Warming climate helps north Canada miners ship supplies, melts locals' ice roads
By Chris Arsenault
TORONTO, March 9 (Thomson Reuters Foundation) - Global warming is making it easier for resource companies to ship supplies through Arctic waterways in northern Canada, but harder for remote communities to truck in food on winter ice roads, mining industry officials and indigenous leaders said.
Shifting transportation patterns in the far north due to the changing climate are expected to reduce the cost of mining and other projects in once frozen coastal areas, while raising the price of goods for residents and businesses operating inland.
Ice roads, built on frozen waterways, have until recently provided crucial winter transportation links to northern communities which have no regular road access.
But rising temperatures are melting the ice sooner, making it harder to maintain the roads, cutting communities' crucial supply lines and forcing some to use aircraft to bring in food early and late in the winter.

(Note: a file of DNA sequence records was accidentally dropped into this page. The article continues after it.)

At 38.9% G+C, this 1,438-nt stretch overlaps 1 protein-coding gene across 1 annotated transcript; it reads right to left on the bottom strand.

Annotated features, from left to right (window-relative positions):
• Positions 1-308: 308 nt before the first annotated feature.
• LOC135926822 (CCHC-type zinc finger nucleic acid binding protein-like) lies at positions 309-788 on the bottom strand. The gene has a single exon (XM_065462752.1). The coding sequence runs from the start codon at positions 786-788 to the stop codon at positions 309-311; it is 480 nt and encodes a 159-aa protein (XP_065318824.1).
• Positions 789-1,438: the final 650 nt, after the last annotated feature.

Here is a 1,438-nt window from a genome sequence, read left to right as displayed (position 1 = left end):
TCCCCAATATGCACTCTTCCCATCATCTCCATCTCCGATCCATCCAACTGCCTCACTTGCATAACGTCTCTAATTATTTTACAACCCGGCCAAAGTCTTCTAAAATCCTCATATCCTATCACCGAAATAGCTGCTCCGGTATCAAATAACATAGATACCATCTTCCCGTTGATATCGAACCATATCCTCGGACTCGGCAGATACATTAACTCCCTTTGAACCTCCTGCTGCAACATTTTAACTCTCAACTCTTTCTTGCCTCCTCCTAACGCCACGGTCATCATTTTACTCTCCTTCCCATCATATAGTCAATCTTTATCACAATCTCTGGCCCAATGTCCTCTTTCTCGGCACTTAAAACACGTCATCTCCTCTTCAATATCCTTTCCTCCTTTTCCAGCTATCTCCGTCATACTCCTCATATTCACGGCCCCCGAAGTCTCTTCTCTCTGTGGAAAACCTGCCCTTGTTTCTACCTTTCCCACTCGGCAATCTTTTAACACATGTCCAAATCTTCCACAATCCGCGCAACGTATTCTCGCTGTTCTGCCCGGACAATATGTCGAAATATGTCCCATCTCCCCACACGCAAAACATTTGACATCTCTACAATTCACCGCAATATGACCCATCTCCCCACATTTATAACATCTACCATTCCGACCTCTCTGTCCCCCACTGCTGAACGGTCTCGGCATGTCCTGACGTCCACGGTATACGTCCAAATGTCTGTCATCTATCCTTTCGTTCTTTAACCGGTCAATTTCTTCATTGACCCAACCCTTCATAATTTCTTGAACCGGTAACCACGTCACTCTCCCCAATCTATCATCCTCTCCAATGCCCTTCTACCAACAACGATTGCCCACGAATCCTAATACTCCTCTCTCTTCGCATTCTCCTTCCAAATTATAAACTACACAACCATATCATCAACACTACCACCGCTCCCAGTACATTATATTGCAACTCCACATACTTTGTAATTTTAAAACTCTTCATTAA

Many of the people living in northern Canada are indigenous and a high proportion are poor, so will find it hard to meet higher transportation costs for food and other essentials.
Indigenous Inuit, once referred to as Eskimos, make up more than 80 percent of the roughly 35,000 population of Nunavut, Canada's northernmost, biggest and least populated territory.
Like many northern Canada residents, they live on "country food" including seals, moose, caribou and other animals hunted on the land, and on food brought in by boat, aircraft or trucks using ice roads.
"The winter road season for our communities in northern Ontario grows shorter every year due to climate change," Chief Isadore Day, an indigenous leader, told delegates at a mining conference in Toronto. Continued...